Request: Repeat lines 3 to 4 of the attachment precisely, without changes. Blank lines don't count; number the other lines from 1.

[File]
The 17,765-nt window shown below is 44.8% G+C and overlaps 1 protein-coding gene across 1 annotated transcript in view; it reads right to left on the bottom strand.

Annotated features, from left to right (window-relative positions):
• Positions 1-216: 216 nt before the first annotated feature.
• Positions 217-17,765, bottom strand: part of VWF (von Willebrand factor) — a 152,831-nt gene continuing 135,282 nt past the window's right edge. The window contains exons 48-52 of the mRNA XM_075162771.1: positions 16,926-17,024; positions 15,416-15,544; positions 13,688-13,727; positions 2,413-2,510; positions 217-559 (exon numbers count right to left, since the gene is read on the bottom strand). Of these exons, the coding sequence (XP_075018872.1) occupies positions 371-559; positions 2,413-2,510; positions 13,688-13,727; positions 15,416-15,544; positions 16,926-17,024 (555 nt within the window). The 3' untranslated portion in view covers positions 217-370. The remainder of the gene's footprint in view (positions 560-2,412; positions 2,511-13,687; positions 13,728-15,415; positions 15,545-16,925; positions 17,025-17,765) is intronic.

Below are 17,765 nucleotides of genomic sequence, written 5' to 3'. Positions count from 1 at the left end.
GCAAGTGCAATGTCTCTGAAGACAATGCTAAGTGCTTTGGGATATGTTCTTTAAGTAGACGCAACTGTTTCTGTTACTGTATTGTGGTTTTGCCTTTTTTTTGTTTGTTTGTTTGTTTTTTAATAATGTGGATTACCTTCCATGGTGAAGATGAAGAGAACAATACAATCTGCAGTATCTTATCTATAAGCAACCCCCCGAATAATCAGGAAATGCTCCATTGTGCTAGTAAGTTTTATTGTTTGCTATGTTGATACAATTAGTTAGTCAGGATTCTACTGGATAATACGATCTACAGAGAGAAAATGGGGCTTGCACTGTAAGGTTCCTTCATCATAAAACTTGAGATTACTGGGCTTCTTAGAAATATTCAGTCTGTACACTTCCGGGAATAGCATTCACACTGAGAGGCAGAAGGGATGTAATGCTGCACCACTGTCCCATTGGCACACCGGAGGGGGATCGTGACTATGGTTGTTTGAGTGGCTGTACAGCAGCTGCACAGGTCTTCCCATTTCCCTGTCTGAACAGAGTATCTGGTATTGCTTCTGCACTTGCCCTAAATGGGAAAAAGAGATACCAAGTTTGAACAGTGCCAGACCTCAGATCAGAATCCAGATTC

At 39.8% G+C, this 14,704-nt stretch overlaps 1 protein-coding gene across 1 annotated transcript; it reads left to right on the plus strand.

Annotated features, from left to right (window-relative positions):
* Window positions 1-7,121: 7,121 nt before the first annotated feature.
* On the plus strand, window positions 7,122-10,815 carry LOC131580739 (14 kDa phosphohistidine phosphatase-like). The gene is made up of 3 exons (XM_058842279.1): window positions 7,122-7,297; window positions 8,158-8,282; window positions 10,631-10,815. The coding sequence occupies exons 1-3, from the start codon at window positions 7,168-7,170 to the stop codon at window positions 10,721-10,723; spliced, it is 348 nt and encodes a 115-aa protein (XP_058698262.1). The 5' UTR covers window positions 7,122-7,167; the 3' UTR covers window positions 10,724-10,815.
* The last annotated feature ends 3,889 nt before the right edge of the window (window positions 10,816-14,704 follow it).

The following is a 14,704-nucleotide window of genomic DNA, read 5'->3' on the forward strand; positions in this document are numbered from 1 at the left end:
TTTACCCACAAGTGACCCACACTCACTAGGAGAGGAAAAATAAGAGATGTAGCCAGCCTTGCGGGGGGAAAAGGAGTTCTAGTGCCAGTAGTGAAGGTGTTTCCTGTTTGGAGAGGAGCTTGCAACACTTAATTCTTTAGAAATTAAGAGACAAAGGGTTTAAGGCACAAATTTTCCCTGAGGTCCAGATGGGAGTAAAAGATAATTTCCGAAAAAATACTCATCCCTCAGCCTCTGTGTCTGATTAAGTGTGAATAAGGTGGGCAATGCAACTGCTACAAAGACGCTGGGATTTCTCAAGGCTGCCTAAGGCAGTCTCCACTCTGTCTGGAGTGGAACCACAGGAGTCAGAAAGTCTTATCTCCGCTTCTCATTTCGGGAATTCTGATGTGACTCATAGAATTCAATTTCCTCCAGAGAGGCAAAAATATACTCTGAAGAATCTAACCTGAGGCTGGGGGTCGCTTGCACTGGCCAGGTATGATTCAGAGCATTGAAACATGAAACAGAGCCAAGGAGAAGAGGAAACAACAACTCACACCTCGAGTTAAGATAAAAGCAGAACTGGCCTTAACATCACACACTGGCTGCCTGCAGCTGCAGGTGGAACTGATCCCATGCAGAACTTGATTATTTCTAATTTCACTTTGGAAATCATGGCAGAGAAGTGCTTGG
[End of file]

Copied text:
• Positions 1-216: 216 nt before the first annotated feature.
• Positions 217-17,765, bottom strand: part of VWF (von Willebrand factor) — a 152,831-nt gene continuing 135,282 nt past the window's right edge. The window contains exons 48-52 of the mRNA XM_075162771.1: positions 16,926-17,024; positions 15,416-15,544; positions 13,688-13,727; positions 2,413-2,510; positions 217-559 (exon numbers count right to left, since the gene is read on the bottom strand). Of these exons, the coding sequence (XP_075018872.1) occupies positions 371-559; positions 2,413-2,510; positions 13,688-13,727; positions 15,416-15,544; positions 16,926-17,024 (555 nt within the window). The 3' untranslated portion in view covers positions 217-370. The remainder of the gene's footprint in view (positions 560-2,412; positions 2,511-13,687; positions 13,728-15,415; positions 15,545-16,925; positions 17,025-17,765) is intronic.